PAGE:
10. Oh yeah? Well, have you ever considered nose reduction surgery?
  11. Excuse me sir. I'm a nurse, not a cartoonist. Can you think of a funny caption for this?
  12. dthfytr

    Can lungs be clear AND diminished?

    Answer to your question is yes. I worked with a doc who insisted that there must be wheezing for a person to be having an asthma attack. I got him to listen to a patient in triage who had no wheezing. He failed to notice that the patient was barely moving air at all. After the first neb treatment, the patient was able to move enough air to wheeze. The doc conceded he was wrong. Anyway, the moral of the story is whatever you hear is what you chart. I'd charted breath sounds absent initially on the above patient.
  13. dthfytr

    Who/what am I? Wordy, sorry.

    Diagnosis changed from polymyositis to rheumatoid arthritis. I'd been taking motrin, Tylenol and ultram every 8 hours to keep working that finally my body had had enough. To paraphrase a sign I saw; once a nurse always a nurse. It's like being in the mafia. You can never quit because you know too much!
  14. dthfytr

    Older nurses

    The University of Michigan did a study to identify the occupations with the highest rate of non financial retirement. Registered Nurses was number one, Heavy Machine Operators was second, and transportation (truck drivers) was third. The study is 60 pages long and very dry reading, but can be found on the university's web site. A rehab doctor told me that he sees many nurses and construction workers, and they have similar injuries and needs! Where have all the old nurses gone? They're disabled from the strenuous work they did. By my mid 50's my back was shot from arthritis. I loved ER nursing and always thought I'd work till the day I went to punch out and a coffin was waiting for me.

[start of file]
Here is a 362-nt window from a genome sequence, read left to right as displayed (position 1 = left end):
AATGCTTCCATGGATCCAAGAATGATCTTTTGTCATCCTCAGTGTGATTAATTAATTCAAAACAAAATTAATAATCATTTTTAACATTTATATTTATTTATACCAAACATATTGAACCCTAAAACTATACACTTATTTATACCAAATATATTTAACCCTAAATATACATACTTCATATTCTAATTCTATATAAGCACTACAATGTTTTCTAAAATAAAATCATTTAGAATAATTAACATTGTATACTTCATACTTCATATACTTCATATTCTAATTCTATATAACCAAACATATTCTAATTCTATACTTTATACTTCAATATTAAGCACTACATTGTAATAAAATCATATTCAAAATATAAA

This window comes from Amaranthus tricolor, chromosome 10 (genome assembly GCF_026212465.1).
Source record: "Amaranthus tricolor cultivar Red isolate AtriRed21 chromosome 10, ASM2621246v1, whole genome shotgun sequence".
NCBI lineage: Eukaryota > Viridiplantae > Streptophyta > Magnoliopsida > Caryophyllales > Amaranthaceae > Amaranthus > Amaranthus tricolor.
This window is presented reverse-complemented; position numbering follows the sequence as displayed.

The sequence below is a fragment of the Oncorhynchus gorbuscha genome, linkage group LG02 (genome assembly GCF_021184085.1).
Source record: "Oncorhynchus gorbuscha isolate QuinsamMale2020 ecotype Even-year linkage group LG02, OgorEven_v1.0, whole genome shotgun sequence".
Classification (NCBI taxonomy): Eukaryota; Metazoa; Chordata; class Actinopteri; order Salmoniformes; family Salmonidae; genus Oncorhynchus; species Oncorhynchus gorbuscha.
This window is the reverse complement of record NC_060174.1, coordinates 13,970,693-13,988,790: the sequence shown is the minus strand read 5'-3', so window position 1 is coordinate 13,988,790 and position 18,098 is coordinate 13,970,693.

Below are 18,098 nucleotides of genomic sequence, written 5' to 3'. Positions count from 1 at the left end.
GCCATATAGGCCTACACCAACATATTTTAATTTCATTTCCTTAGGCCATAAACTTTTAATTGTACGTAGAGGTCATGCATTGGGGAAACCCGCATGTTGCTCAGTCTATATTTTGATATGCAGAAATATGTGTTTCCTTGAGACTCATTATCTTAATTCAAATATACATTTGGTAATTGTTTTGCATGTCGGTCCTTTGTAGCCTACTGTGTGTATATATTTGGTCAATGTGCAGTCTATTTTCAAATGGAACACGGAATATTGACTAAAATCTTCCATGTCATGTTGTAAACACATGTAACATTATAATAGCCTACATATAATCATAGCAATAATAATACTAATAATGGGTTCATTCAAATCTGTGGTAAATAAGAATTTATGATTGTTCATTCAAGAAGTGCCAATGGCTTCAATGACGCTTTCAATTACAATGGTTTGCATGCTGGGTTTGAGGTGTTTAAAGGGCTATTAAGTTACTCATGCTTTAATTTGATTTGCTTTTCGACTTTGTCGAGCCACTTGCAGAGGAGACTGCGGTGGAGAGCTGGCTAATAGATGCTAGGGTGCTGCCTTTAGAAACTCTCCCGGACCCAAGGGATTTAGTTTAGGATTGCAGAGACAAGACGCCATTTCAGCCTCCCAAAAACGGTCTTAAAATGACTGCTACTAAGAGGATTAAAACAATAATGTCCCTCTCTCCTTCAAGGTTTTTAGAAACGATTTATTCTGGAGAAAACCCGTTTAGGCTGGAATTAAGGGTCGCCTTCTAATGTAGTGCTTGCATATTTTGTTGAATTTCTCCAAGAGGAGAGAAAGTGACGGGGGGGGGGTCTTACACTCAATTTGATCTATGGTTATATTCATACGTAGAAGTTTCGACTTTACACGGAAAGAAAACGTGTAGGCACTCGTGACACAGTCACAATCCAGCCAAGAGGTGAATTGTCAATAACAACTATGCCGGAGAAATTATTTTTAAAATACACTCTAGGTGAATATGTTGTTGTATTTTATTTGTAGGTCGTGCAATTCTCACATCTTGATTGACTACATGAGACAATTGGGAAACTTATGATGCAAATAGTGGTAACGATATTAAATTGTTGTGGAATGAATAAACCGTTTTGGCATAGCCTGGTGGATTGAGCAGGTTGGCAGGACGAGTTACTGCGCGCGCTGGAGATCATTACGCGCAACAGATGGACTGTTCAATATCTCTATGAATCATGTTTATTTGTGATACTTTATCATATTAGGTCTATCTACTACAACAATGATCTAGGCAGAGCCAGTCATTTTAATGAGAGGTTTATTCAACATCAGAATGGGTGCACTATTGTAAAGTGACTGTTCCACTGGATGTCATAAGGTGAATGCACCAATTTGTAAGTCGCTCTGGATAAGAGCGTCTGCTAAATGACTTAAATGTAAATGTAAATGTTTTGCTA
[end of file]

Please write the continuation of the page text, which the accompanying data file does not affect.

15. dthfytr

    Who/what am I? Wordy, sorry.

    Thanks for the reply. The irony just dawned on me that now I need my fellow nurses to help me with my identity crisis.
  16. dthfytr

    Who/what am I? Wordy, sorry.

    I loved ER/Trauma nursing so much I honestly couldn't believe they paid me to do it. Started in healthcare in the late 1970's. Taught CPR and First Aid, orderly, EMT, EMT-I, LPN, RN, CEN, BS, Trauma Nurse Specialist, lots of certifications, Certificates of appreciation from State of NM, American Red Cross, Presidents Volunteer Action Award. If I didn't have it, it hadn't been invented, YET! Always expected to work till the day I died. As I went to punch out, they'd have my coffin waiting at the time clock. Back pain. What nurse Doesn't have it? But in 2009 I could no longer stand erect. Doctor after doctor. I respect the docs who admitted "I don't know." Most had really dumb answers. No income and my insurance fighting me till I had to live and seek help paying with credit cards. My Army combat medic daughter carrying me to appointments. A year to the day, an answer "Polymyositis." Worst of all, never to return to work. The point (finally)! 6 years out of work, I can care for myself (barely) with Humira and Methotrexate injections. BUT WHAT AM I? I'm still struggling to define my identity. I can barely lift 30 pounds now. Too many side effects and weakness to work or volunteer. So much experience and knowledge, but can't use it. Nursing school didn't prepare me for the day I became disabled. My license is inactive, I guess I'll always be "A Nurse" but it's wrong to add "registered" without painfully adding "former."